Becoming a Financial Caregiver for Family? Here's What You Need to Know

Becoming a Financial Caregiver for Family? Here's What You Need to Know

Whether you're caring for aging parents or a spouse, being a caregiver for family is often about safeguarding your loved ones' mental and physical well-being.

But caring for their financial well-being is equally important. Older adults still need to pay their bills, manage their retirement savings and navigate taxes and insurance. If your loved one needs help managing aspects of their financial life, here's how you can help.

Create a Power of Attorney

One of the first things you should do is work with your loved one to set up a power of attorney. You have several options.

  • Financial power of attorney. Financial power of attorney gives you the authority to sign documents, withdraw money, open and close bank accounts, pay bills and cash checks for your loved one.
  • Durable power of attorney. Durable power of attorney lets you make financial and health care decisions for your loved one if they become mentally or physically incapable of making decisions for themselves.
  • Nondurable power of attorney. Nondurable power of attorney lets you make health care and financial decisions on your loved one's behalf for a set period, regardless of whether they're mentally or physically fit to make these decisions for themselves.

You can work with an elder law attorney to create a power of attorney and ensure that it includes terms your family is comfortable with, including the specific decisions you can make on a loved one's behalf and what happens if you're unable to execute these responsibilities. Getting everything on paper and into a legal document will keep you, your loved one and your family prepared and on the same page.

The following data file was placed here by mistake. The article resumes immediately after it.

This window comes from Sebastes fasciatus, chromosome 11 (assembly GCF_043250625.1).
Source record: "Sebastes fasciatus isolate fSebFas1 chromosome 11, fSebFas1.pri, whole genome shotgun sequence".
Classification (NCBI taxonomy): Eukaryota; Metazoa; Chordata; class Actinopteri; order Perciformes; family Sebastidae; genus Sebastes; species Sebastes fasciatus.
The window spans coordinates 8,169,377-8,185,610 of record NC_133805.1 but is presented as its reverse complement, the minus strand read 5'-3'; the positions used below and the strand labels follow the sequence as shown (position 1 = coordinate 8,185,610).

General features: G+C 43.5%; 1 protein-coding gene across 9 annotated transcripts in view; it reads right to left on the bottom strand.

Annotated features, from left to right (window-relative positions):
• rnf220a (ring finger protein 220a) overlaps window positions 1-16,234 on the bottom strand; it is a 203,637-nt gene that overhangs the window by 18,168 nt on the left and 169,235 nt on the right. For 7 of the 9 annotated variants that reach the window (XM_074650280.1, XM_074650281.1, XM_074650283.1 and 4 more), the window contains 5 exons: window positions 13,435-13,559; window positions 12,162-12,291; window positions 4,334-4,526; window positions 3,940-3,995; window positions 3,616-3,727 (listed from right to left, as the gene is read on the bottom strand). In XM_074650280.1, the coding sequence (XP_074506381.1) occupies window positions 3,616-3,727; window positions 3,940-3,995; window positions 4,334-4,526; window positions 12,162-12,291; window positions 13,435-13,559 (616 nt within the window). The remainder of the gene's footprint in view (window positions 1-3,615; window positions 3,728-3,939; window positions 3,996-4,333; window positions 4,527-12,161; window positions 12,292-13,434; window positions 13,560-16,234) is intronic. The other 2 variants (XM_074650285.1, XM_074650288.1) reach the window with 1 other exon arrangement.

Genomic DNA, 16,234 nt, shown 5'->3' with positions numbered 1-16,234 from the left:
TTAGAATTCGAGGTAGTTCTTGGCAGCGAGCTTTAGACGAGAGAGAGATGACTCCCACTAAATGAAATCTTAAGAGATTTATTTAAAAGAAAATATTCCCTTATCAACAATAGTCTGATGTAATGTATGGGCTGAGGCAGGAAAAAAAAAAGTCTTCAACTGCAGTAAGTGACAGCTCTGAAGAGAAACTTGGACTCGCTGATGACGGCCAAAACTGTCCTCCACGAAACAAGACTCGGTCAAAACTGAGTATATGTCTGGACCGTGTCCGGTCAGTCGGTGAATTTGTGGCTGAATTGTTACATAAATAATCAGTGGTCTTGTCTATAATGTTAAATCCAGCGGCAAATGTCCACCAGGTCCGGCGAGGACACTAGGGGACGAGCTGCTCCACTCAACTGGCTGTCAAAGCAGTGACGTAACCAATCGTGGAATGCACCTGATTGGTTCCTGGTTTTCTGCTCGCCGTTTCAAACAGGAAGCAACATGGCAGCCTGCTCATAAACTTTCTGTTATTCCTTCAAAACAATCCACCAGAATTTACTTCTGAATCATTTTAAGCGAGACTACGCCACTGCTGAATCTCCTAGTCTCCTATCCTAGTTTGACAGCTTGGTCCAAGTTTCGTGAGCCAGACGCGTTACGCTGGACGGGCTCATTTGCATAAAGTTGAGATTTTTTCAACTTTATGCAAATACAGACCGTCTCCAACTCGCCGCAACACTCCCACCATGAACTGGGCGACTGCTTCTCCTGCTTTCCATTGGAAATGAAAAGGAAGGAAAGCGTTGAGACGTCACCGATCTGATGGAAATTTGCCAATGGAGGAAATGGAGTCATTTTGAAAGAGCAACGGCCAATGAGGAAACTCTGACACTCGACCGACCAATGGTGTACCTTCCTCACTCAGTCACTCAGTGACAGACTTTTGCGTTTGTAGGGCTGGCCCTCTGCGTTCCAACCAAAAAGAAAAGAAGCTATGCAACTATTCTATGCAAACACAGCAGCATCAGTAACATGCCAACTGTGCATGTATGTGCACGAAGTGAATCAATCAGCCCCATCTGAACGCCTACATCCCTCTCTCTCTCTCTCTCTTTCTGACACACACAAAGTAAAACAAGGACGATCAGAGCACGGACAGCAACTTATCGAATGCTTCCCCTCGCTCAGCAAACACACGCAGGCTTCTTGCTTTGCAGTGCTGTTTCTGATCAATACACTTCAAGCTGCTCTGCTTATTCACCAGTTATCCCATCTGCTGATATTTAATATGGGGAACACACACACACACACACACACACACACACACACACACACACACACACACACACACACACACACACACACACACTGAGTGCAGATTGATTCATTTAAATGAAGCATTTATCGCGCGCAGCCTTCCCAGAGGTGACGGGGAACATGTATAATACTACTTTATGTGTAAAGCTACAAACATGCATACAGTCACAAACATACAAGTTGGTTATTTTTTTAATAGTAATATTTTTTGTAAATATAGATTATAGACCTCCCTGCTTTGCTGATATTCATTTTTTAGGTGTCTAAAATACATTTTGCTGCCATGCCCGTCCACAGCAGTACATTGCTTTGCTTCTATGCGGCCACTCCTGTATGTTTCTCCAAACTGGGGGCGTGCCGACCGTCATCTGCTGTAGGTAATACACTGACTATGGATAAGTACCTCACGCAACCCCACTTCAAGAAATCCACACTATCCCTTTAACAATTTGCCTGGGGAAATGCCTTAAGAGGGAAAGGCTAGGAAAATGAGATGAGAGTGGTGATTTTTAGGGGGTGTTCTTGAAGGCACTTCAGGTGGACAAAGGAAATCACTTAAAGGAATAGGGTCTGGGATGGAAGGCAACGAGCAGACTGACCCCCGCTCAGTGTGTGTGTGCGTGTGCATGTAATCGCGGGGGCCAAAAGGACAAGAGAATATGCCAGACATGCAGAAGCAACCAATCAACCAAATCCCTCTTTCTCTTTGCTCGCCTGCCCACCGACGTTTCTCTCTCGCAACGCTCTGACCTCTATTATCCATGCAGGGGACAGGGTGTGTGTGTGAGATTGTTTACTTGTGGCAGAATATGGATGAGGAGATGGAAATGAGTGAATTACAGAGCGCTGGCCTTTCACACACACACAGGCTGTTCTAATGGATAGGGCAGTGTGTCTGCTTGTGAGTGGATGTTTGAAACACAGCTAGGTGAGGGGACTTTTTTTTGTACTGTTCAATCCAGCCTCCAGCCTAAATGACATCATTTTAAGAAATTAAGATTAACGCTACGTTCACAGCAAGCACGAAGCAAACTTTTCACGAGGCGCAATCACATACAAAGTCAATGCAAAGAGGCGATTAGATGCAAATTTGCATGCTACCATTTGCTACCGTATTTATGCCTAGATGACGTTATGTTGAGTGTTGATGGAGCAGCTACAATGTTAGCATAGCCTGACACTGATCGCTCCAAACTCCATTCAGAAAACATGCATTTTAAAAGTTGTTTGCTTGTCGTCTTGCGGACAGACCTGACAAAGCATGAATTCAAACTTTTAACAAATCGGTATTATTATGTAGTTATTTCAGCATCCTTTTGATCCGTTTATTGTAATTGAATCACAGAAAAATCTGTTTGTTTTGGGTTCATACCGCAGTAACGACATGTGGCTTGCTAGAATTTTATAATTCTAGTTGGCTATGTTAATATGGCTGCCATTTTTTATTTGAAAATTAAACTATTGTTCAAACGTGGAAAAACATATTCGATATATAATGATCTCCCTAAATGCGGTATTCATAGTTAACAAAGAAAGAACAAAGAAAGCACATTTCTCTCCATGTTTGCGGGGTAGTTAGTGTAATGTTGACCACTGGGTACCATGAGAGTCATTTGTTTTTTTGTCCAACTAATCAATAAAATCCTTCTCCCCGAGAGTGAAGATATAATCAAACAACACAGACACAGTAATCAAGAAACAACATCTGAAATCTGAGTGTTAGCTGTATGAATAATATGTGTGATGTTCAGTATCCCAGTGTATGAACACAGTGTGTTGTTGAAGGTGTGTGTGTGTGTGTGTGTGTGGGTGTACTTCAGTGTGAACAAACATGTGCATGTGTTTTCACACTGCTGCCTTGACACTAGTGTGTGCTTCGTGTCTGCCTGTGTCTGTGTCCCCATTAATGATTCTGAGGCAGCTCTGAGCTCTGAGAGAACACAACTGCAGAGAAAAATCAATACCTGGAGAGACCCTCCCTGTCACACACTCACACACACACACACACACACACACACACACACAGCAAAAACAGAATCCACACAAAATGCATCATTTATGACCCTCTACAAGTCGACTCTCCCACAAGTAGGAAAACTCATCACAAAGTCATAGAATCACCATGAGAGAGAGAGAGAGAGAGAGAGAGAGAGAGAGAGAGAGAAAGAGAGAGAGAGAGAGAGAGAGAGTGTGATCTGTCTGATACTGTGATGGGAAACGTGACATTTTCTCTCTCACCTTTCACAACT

Get Access to Their Financial Documents

Once you've created a power of attorney, make sure you have access to or copies of your loved one's important financial documents, such as their bank, Social Security and Medicare statements; home deeds and other real estate information; and details for their retirement accounts. This way, you know where their accounts are, what their income and savings are and what benefits they receive.

Setting up an online account with a financial aggregator could make things easier. Financial aggregators let individuals securely connect their bank, savings and investment accounts to their systems so people can view all their financial information in one place. If you use one of these platforms, protect it with a unique password; don't reuse any of the passwords your loved one uses for their accounts.

Establish a Living Trust

Though power of attorney and a living trust often overlap, it might be a good idea to have both.

Even though a power of attorney is a binding legal document, some financial companies might not recognize it, especially if it was created a long time ago. With a living trust, your loved one can designate you as the trustee so you can easily access their assets, which can include both money and property. The main advantage of a living trust is that you can receive your loved one's assets without going through probate, a complex and often lengthy legal process.